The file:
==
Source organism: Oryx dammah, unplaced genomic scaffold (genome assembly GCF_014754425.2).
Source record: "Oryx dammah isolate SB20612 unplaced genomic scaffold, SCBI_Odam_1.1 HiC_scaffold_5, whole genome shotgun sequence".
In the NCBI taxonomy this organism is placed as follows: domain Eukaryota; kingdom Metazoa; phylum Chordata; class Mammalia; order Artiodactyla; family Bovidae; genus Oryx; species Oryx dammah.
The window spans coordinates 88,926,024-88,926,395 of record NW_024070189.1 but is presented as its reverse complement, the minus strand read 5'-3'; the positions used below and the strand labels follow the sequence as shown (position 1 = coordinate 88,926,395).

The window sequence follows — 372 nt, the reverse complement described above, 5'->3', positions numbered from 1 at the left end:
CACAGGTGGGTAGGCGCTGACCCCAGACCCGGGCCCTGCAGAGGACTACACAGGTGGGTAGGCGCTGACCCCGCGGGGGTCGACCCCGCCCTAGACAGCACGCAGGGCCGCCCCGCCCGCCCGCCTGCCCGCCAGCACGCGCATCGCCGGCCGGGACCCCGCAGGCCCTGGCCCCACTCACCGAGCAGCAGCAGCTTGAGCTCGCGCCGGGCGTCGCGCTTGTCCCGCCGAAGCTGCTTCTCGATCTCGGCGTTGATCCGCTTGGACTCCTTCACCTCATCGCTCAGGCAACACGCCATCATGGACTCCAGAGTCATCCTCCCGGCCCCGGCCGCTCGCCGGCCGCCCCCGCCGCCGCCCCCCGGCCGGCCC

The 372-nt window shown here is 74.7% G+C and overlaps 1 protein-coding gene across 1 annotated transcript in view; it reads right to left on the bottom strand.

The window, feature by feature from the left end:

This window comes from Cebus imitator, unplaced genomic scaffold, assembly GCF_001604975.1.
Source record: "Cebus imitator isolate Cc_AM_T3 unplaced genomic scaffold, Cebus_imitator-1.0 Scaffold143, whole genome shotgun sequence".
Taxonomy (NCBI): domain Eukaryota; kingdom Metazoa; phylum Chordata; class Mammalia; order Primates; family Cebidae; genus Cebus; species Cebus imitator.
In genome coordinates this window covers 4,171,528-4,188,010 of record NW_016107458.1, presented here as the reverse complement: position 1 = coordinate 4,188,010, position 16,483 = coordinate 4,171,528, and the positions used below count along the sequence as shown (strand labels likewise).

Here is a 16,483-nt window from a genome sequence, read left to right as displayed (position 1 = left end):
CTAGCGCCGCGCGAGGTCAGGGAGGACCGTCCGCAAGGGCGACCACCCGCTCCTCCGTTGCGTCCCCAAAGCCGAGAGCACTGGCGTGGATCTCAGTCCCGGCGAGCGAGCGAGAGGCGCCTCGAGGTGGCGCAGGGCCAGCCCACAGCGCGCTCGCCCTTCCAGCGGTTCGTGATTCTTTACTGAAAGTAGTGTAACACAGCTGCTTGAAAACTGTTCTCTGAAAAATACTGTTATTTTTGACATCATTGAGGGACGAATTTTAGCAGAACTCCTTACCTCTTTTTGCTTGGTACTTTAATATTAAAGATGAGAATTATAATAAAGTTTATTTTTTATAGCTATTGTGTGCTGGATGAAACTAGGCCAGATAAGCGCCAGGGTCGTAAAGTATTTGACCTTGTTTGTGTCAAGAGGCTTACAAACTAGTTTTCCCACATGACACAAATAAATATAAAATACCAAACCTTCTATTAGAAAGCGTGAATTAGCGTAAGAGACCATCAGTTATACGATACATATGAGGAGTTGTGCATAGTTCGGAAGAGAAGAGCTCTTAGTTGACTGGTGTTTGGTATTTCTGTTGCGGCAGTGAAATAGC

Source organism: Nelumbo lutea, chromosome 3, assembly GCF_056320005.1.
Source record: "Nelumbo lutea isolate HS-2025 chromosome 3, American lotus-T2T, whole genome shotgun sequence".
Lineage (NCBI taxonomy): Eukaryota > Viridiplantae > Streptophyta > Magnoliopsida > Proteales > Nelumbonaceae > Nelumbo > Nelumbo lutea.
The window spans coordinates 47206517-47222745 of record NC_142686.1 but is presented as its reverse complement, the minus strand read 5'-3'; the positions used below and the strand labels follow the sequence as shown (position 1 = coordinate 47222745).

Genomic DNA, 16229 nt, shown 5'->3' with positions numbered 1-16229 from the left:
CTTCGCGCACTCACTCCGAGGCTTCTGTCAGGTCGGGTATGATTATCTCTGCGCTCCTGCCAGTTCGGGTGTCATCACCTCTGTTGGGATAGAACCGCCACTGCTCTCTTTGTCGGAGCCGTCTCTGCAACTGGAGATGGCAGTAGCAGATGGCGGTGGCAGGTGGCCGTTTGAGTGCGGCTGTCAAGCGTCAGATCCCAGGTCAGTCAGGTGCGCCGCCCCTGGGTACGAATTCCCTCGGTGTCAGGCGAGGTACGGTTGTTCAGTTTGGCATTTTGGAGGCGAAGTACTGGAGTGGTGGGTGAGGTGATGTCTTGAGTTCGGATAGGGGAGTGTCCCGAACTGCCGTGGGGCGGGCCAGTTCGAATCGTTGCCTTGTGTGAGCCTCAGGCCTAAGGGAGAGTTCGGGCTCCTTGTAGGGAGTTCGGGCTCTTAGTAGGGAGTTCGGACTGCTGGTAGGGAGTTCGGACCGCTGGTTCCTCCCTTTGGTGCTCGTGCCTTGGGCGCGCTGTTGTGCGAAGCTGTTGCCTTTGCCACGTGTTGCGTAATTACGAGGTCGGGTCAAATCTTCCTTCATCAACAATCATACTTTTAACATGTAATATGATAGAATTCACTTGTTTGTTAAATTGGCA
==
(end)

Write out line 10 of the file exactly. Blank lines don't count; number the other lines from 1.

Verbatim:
Source record: "Cebus imitator isolate Cc_AM_T3 unplaced genomic scaffold, Cebus_imitator-1.0 Scaffold143, whole genome shotgun sequence".